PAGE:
|The Lodger by Louisa Treger|
|Category: Historical Fiction|
|Reviewer: Vikki Patis|
|Summary: A writer writing about writers writing. What more could a reader, a book reviewer, a tentative writer and lover of words want from a book? Not forgetting the setting – England, early 1900s, clear class divisions and social expectations – and the characters – fascinating, colourful, and above all, real. This book has everything I look for in a story.|
|Buy? Yes||Borrow? Yes|
|Pages: 272||Date: May 2015|
|Publisher: Thomas Dunne Books|
|External links: Author's website|
A writer writing about writers writing. What more could a reader, a book reviewer, a tentative writer and lover of words want from a book? Not forgetting the setting – England, early 1900s, clear class divisions and social expectations – and the characters – fascinating, colourful, and above all, real. This book has everything I look for in a story.
I’m not usually one for romance, but this novel explores a different kind of love. Relationships forbidden by society, a society full of crippling constraints, the oppression of sexuality and restrictive gender roles. This is the kind of romance I like to explore. And, although this theme is by no means unique, I never grow tired of it, as there is always more to learn, more to uncover, and more to say.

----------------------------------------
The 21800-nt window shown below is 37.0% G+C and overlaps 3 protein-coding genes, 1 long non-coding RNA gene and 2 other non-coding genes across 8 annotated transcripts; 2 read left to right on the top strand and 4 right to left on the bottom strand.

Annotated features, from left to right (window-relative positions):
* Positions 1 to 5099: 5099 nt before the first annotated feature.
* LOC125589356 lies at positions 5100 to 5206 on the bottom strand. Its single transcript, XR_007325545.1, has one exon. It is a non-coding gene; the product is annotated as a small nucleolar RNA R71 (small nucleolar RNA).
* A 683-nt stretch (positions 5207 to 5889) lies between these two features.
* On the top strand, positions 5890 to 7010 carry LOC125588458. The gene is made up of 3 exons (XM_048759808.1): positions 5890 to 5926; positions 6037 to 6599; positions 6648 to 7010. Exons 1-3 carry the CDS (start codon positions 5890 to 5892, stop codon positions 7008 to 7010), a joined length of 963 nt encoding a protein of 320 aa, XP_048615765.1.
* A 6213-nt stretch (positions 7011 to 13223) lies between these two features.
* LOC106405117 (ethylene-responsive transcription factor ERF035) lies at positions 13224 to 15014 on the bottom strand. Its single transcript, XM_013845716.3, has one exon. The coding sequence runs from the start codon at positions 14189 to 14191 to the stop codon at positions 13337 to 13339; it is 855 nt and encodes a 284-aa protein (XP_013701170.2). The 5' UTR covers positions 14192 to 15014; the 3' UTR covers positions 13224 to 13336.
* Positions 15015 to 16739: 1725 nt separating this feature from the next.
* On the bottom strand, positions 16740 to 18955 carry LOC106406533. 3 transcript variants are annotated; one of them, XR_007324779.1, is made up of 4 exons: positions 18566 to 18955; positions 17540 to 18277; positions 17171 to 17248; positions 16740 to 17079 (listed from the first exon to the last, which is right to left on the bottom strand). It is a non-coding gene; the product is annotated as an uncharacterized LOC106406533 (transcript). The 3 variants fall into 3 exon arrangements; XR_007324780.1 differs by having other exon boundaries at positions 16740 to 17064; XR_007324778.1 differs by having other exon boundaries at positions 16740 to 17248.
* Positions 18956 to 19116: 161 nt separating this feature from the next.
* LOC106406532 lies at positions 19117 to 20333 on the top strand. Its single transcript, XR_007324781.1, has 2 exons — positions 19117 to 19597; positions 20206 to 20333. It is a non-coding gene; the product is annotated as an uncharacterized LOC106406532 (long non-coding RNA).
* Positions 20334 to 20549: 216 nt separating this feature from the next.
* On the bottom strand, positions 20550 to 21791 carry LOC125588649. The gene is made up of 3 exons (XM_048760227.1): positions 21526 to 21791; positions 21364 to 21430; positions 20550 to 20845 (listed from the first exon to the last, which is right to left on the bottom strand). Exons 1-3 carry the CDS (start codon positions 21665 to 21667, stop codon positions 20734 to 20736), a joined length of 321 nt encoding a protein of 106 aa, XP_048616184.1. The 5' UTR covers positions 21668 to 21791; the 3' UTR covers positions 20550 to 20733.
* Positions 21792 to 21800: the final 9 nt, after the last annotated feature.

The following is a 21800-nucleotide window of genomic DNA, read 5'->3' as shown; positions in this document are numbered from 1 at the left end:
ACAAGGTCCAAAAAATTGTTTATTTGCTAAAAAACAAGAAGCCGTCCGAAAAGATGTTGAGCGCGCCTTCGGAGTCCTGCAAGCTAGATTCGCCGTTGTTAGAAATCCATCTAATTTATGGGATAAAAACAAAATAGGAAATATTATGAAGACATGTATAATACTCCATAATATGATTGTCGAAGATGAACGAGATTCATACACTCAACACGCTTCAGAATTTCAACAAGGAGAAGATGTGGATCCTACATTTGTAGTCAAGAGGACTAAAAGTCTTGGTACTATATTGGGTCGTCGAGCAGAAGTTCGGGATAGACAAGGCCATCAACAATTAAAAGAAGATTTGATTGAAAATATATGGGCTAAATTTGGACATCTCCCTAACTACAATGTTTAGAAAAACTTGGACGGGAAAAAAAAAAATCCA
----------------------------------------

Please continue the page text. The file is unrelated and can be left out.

We find our protagonist, Dorothy Richardson, living just above the poverty line, struggling to make ends meet and find her way in the world. After meeting H.G. Wells, she finds herself thrust into a world of seduction, shame, and sexuality. This exploration of sexuality is fascinating, as Richardson discovers that her feelings for another woman, a fiery Suffragist, are more than just friendly. The Lodger details not only Dorothy’s quest to find her place as a woman, but also as a writer.
Treger writes with a steady hand. Her prose is marvellous, and she slowly trickles information into the readers’ hungry mouth, a style I very much enjoy. I love leaping into a story, feeling as if I’ve arrived late to a party, and slowly uncovering the mystery, peeling away the layer of the characters, their circumstances, their emotions. This is very much the set-up in The Lodger, and so this is one of the reasons this book is precisely my cup of tea. A triumphant debut.
Further reading might include Lies We Tell Ourselves by Robin Talley.
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